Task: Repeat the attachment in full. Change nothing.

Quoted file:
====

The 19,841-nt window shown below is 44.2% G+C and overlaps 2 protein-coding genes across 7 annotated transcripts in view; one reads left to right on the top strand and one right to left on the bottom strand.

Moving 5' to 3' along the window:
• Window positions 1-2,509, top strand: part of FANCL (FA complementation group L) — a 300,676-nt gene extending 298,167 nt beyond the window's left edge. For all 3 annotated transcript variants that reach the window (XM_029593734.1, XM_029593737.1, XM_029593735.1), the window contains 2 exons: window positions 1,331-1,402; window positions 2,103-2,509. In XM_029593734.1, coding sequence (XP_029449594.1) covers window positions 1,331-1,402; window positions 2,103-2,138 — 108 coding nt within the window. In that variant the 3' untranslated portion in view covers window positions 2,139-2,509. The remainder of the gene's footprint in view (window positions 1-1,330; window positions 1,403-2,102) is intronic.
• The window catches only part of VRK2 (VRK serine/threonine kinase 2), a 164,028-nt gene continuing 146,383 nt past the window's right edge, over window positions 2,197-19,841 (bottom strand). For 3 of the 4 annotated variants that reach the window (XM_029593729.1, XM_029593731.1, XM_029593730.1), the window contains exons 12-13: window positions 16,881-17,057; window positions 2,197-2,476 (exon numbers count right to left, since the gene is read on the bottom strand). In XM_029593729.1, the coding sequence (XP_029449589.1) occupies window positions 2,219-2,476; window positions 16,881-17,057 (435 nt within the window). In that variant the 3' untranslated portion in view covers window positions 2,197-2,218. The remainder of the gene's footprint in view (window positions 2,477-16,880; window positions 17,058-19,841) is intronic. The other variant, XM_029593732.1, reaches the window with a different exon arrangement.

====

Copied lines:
The 19,841-nt window shown below is 44.2% G+C and overlaps 2 protein-coding genes across 7 annotated transcripts in view; one reads left to right on the top strand and one right to left on the bottom strand.

Moving 5' to 3' along the window:
• Window positions 1-2,509, top strand: part of FANCL (FA complementation group L) — a 300,676-nt gene extending 298,167 nt beyond the window's left edge. For all 3 annotated transcript variants that reach the window (XM_029593734.1, XM_029593737.1, XM_029593735.1), the window contains 2 exons: window positions 1,331-1,402; window positions 2,103-2,509. In XM_029593734.1, coding sequence (XP_029449594.1) covers window positions 1,331-1,402; window positions 2,103-2,138 — 108 coding nt within the window. In that variant the 3' untranslated portion in view covers window positions 2,139-2,509. The remainder of the gene's footprint in view (window positions 1-1,330; window positions 1,403-2,102) is intronic.
• The window catches only part of VRK2 (VRK serine/threonine kinase 2), a 164,028-nt gene continuing 146,383 nt past the window's right edge, over window positions 2,197-19,841 (bottom strand). For 3 of the 4 annotated variants that reach the window (XM_029593729.1, XM_029593731.1, XM_029593730.1), the window contains exons 12-13: window positions 16,881-17,057; window positions 2,197-2,476 (exon numbers count right to left, since the gene is read on the bottom strand). In XM_029593729.1, the coding sequence (XP_029449589.1) occupies window positions 2,219-2,476; window positions 16,881-17,057 (435 nt within the window). In that variant the 3' untranslated portion in view covers window positions 2,197-2,218. The remainder of the gene's footprint in view (window positions 2,477-16,880; window positions 17,058-19,841) is intronic. The other variant, XM_029593732.1, reaches the window with a different exon arrangement.